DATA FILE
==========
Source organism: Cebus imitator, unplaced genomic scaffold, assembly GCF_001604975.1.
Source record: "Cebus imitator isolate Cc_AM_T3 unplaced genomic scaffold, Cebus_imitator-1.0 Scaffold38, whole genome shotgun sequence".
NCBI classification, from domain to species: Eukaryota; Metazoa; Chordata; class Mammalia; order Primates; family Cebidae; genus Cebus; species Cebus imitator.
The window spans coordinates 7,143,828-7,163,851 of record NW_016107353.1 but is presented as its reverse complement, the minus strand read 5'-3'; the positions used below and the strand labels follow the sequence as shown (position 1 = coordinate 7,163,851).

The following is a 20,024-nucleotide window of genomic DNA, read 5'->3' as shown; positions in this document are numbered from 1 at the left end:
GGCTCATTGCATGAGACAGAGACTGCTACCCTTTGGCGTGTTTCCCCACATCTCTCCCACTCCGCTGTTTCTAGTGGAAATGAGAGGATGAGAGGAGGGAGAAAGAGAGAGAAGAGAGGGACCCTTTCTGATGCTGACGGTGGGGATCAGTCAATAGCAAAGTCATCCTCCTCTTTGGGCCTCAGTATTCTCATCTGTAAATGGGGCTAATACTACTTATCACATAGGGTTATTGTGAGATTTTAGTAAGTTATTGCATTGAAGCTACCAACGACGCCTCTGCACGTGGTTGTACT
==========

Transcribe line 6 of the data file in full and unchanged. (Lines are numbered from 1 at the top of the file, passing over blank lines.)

GGCTCATTGCATGAGACAGAGACTGCTACCCTTTGGCGTGTTTCCCCACATCTCTCCCACTCCGCTGTTTCTAGTGGAAATGAGAGGATGAGAGGAGGGAGAAAGAGAGAGAAGAGAGGGACCCTTTCTGATGCTGACGGTGGGGATCAGTCAATAGCAAAGTCATCCTCCTCTTTGGGCCTCAGTATTCTCATCTGTAAATGGGGCTAATACTACTTATCACATAGGGTTATTGTGAGATTTTAGTAAGTTATTGCATTGAAGCTACCAACGACGCCTCTGCACGTGGTTGTACT